Climate Strike prompts action from South Students

Demonstrators+lay+down+in+the+rotunda+in+the+state+capitol.++This+is+called+a+%E2%80%9Cdie-+in%E2%80%9D%2C+which+is+to+demonstrate+the+effects+of+the+climate+catastrophe.++There+are+many+things+that+students+can+do+to+help+combat+climate+change.+The+MN+climate+strike+offers+workshops%2C+there+will+be+other+future+demonstrations+and+something+students+can+do+anytime+is+to+research+for+info+about+the+climate+crisis.+
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Climate Strike prompts action from South Students

Demonstrators lay down in the rotunda in the state capitol.  This is called a “die- in”, which is to demonstrate the effects of the climate catastrophe.  There are many things that students can do to help combat climate change. The MN climate strike offers workshops, there will be other future demonstrations and something students can do anytime is to research for info about the climate crisis.

Demonstrators lay down in the rotunda in the state capitol. This is called a “die- in”, which is to demonstrate the effects of the climate catastrophe. There are many things that students can do to help combat climate change. The MN climate strike offers workshops, there will be other future demonstrations and something students can do anytime is to research for info about the climate crisis.

Caleb Stipkovits

Demonstrators lay down in the rotunda in the state capitol. This is called a “die- in”, which is to demonstrate the effects of the climate catastrophe. There are many things that students can do to help combat climate change. The MN climate strike offers workshops, there will be other future demonstrations and something students can do anytime is to research for info about the climate crisis.

Caleb Stipkovits

Caleb Stipkovits

Demonstrators lay down in the rotunda in the state capitol. This is called a “die- in”, which is to demonstrate the effects of the climate catastrophe. There are many things that students can do to help combat climate change. The MN climate strike offers workshops, there will be other future demonstrations and something students can do anytime is to research for info about the climate crisis.

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On Friday, September 20th, millions of students all around the world walked out of school to protest a similar cause: the lack of action towards preventing climate change.  

Protestors made their passion for the reduction of climate change clear chanting things like: “Hey hey, ho ho, climate change has got to go!” and “tell me what democracy looks like, this is what democracy looks like!”. 

Inspired by activists like Swedish teenager Greta Thunberg, many Americans have picked up on advocating for climate change. The understanding of what we need to do to combat climate change has gone from recycling, paper straws, and veganism to pushing to help communities that are most affected by climate change. “I think it’s really important as someone with a lot of privilege to do what I can to help lift people up,” said sophomore Liam Campbell.  

Other students also expressed their desire to participate in making a change for the climate. “I chose to walk out today because there’s a lot of people in the communities that I know that climate change is really affecting,” said sophomore Zaraia Fabunmi.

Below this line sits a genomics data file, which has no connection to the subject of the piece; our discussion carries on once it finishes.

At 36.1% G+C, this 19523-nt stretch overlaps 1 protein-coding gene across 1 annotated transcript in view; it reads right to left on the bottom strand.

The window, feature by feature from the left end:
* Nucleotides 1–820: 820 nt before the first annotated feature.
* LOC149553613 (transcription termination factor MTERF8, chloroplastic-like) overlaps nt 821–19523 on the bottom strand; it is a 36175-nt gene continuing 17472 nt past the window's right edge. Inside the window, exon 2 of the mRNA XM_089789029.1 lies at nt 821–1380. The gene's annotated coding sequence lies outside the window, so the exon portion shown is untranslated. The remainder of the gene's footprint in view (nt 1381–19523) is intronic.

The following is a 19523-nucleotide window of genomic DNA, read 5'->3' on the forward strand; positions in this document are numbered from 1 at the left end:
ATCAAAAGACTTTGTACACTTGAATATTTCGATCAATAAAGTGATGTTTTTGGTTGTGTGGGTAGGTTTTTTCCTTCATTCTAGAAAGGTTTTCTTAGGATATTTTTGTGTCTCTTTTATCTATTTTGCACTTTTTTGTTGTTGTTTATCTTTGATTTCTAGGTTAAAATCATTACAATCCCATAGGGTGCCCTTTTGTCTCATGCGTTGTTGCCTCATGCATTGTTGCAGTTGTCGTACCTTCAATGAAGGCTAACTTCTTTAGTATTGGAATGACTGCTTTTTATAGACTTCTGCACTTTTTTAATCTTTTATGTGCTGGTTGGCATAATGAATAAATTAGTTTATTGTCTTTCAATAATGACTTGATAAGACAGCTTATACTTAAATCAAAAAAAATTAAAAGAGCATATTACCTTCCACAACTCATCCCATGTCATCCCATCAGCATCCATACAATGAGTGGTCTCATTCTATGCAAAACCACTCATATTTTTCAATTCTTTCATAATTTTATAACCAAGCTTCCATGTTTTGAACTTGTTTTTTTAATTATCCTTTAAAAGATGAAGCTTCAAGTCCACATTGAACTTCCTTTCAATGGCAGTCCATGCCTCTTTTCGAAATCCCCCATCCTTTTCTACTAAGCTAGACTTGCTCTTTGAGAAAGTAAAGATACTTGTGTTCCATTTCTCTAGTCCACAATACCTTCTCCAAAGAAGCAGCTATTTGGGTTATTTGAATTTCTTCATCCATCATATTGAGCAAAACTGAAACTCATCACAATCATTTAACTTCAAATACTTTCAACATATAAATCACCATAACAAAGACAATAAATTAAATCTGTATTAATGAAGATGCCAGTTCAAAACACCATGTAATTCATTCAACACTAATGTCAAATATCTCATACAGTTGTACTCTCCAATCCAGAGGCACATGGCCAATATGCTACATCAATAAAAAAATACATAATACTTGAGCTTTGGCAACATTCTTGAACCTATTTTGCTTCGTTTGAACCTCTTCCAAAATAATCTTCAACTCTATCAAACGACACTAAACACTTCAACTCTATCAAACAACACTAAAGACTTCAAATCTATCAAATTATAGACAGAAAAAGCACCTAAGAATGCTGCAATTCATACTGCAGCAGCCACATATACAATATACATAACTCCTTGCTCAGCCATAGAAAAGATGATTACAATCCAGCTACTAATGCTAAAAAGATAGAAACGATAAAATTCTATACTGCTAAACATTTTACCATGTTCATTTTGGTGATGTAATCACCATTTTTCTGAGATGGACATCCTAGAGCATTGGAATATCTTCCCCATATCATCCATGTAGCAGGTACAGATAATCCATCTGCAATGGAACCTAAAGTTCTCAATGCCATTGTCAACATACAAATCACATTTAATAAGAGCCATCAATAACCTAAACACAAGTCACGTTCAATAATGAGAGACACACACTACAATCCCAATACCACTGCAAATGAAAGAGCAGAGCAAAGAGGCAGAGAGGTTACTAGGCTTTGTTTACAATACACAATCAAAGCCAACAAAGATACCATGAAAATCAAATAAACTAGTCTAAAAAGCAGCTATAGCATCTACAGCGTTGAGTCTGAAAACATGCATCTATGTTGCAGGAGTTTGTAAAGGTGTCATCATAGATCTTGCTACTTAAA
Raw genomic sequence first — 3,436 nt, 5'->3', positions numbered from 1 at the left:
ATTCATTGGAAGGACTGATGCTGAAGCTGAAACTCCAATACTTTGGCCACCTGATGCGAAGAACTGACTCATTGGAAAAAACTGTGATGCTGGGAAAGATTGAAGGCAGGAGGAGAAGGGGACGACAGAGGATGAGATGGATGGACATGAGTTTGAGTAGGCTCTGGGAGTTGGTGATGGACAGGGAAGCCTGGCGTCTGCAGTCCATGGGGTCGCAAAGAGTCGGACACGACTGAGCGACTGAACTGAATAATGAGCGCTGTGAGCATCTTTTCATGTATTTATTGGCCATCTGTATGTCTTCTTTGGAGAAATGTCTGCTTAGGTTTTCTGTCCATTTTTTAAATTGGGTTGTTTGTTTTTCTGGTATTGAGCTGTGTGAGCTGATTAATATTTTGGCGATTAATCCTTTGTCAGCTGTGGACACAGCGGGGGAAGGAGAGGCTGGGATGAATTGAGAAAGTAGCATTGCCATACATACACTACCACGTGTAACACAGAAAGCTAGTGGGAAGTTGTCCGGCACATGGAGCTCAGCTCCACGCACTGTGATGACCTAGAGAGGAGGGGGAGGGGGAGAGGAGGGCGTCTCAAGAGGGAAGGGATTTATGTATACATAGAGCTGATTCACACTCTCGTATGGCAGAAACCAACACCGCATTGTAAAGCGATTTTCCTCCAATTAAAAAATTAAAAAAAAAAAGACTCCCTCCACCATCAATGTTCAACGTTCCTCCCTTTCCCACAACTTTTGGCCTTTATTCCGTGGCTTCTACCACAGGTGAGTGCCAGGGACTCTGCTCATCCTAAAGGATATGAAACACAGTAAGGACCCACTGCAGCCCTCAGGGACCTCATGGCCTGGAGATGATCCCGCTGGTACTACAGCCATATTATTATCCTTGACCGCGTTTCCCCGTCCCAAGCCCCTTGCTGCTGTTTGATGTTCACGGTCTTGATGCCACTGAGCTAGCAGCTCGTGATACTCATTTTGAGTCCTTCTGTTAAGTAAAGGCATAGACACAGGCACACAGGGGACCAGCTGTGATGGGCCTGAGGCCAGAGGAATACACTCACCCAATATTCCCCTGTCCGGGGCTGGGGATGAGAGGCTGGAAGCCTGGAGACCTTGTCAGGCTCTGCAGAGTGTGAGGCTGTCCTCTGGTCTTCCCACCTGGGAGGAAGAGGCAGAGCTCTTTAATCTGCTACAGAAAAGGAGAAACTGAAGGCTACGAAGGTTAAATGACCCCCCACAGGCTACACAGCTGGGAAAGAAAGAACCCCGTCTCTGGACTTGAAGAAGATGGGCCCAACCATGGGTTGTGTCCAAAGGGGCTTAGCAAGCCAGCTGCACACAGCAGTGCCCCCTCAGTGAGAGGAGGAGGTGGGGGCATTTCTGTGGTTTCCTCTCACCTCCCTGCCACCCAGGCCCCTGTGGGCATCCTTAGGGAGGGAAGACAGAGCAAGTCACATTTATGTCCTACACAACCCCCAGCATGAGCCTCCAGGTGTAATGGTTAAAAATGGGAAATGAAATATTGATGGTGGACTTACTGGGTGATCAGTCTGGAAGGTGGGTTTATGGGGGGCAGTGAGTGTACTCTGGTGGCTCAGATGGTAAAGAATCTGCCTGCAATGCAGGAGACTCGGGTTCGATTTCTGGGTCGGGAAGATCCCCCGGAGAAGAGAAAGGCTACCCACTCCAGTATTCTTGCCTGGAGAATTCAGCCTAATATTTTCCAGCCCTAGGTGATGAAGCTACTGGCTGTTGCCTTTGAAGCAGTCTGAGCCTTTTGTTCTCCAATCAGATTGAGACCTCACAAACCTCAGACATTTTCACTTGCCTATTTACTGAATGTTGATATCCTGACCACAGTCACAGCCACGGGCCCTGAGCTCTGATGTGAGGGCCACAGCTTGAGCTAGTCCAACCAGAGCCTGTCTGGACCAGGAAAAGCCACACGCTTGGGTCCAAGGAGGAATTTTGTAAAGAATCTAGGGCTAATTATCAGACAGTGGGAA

The US recently received backlash after it was exposed that they were shipping “recyclable materials” to Southeast Asian countries to recycle. However most of those materials were in fact non recyclable which prompted said countries to return the waste to the US. That changed the way many people view recycling, and has subsequently slowly faded out of what activists say we need to do to prevent climate change (amongst other things).

As the movement to prevent climate change gains momentum individuals all over the planet are becoming increasingly involved working for a healthier planet.  Juwaria Jama, the co-state lead of the Minnesota climate strike expressed how much her organization has had to prepare to make this event happen. “We’ve been organizing for the strike since July. Organizing for something this big takes a lot of people power.”

Many protesters expressed why they thought striking in the capitol was effective. “I think it’s important to strike because it shows the power in numbers and the demographics of people who it’s actually affecting and how they care about it,” said Fabunmi. “It is important we strike so that people can hear our voice, climate change is a global effect, it is affecting people all around the world,” said Jama.

“There was a lot more people here than last year,” said Breck sophomore Sawyer Garrison.  “Students are doing a really good job, I’m glad that there are people that are our age that are sticking to their morals and standing up for something that they believe in,” said Fabunmi.  

Overall, staff members showed support for their students.  “They were very supportive,” said Garrison. “[Breck] sent a bus, there was like 40 people there.”  South teachers showed their support too. “The majority of [teachers] were ok with it, they didn’t give out homework or anything like that, they didn’t have anything too important scheduled on the day,”  said Fabunmi.

There are many things that students can do to help combat climate change. The MN climate strike offers workshops, there will be other future demonstrations and something students can do anytime is to research for info about the climate crisis. “Just participate,”  said Garrison. And as Juwaria Jama said; “the more the merrier.”

You can contact MN climate strike by email at [email protected] or @mnclimatestrike on Instagram, Twitter, and Facebook.  Their website is youthclimatestrikeus.org. 

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